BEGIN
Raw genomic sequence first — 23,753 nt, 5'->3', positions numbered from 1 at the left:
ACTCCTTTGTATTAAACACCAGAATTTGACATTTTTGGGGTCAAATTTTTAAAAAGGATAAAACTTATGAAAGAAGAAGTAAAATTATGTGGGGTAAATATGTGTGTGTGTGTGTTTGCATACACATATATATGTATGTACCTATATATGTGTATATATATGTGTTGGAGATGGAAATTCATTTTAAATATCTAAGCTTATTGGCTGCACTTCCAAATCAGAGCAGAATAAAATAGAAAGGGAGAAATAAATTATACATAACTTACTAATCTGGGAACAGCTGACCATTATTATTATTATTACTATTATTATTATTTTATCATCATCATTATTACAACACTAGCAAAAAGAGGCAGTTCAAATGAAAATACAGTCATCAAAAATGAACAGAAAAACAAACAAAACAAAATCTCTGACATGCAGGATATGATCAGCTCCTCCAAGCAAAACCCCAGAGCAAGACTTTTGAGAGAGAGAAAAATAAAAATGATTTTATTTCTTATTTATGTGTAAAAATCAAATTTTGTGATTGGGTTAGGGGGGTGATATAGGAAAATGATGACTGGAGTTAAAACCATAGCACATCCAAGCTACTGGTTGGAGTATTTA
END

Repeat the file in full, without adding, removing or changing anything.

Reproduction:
Raw genomic sequence first — 23,753 nt, 5'->3', positions numbered from 1 at the left:
ACTCCTTTGTATTAAACACCAGAATTTGACATTTTTGGGGTCAAATTTTTAAAAAGGATAAAACTTATGAAAGAAGAAGTAAAATTATGTGGGGTAAATATGTGTGTGTGTGTGTTTGCATACACATATATATGTATGTACCTATATATGTGTATATATATGTGTTGGAGATGGAAATTCATTTTAAATATCTAAGCTTATTGGCTGCACTTCCAAATCAGAGCAGAATAAAATAGAAAGGGAGAAATAAATTATACATAACTTACTAATCTGGGAACAGCTGACCATTATTATTATTATTACTATTATTATTATTTTATCATCATCATTATTACAACACTAGCAAAAAGAGGCAGTTCAAATGAAAATACAGTCATCAAAAATGAACAGAAAAACAAACAAAACAAAATCTCTGACATGCAGGATATGATCAGCTCCTCCAAGCAAAACCCCAGAGCAAGACTTTTGAGAGAGAGAAAAATAAAAATGATTTTATTTCTTATTTATGTGTAAAAATCAAATTTTGTGATTGGGTTAGGGGGGTGATATAGGAAAATGATGACTGGAGTTAAAACCATAGCACATCCAAGCTACTGGTTGGAGTATTTA